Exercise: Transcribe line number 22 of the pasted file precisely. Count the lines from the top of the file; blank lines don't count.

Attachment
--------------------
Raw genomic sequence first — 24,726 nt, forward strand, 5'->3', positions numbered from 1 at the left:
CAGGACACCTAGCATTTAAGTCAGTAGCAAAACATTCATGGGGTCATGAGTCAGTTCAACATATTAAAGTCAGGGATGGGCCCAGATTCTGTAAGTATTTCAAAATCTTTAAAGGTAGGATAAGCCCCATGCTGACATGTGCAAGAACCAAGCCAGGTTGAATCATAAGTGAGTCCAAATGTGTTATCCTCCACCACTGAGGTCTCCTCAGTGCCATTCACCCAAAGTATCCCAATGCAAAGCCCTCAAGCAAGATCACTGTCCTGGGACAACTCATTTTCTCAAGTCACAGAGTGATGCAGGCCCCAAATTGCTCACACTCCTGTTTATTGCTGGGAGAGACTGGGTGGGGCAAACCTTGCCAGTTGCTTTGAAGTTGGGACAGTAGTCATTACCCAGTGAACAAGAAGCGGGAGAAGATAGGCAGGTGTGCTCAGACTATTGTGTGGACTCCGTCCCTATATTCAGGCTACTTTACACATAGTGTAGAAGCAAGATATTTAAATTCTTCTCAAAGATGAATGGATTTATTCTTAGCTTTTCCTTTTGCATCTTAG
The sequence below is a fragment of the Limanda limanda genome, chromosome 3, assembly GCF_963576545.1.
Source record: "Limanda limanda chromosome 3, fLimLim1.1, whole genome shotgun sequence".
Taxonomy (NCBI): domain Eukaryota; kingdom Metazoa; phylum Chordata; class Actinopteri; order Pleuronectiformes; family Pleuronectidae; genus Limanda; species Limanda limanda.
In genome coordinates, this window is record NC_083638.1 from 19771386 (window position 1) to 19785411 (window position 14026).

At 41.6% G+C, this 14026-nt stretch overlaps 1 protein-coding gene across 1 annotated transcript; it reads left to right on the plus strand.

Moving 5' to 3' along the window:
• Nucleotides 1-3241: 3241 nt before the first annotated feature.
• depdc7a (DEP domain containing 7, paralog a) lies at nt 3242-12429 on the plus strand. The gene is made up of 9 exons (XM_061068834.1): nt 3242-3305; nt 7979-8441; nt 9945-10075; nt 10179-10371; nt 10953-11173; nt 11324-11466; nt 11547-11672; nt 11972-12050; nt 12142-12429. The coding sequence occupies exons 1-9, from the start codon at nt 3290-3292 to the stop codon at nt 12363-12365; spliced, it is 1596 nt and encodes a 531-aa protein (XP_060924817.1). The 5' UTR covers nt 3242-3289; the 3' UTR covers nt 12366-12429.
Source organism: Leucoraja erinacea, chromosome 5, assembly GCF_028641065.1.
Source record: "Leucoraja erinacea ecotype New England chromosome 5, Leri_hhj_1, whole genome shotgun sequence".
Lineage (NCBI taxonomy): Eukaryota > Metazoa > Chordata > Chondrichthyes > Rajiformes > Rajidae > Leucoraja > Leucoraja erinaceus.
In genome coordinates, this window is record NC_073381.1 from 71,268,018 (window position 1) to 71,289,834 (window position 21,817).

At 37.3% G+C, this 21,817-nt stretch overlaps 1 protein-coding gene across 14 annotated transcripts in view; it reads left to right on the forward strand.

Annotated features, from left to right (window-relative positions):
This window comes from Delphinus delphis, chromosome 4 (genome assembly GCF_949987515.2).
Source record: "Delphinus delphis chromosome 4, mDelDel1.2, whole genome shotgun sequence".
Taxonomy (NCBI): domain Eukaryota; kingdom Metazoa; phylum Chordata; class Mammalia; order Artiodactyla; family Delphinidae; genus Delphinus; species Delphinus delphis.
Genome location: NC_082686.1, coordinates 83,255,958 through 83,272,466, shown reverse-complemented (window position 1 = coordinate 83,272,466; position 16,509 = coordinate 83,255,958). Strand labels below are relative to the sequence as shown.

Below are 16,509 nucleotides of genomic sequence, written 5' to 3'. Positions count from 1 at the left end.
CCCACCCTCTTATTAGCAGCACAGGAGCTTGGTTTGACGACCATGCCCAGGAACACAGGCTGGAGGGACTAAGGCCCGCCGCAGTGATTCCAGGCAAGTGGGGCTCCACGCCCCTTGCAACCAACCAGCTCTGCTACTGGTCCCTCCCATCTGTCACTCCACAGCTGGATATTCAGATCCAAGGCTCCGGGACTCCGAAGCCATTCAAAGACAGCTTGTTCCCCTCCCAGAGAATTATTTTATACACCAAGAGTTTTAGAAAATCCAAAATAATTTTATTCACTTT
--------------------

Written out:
CCCACCCTCTTATTAGCAGCACAGGAGCTTGGTTTGACGACCATGCCCAGGAACACAGGCTGGAGGGACTAAGGCCCGCCGCAGTGATTCCAGGCAAGTGGGGCTCCACGCCCCTTGCAACCAACCAGCTCTGCTACTGGTCCCTCCCATCTGTCACTCCACAGCTGGATATTCAGATCCAAGGCTCCGGGACTCCGAAGCCATTCAAAGACAGCTTGTTCCCCTCCCAGAGAATTATTTTATACACCAAGAGTTTTAGAAAATCCAAAATAATTTTATTCACTTT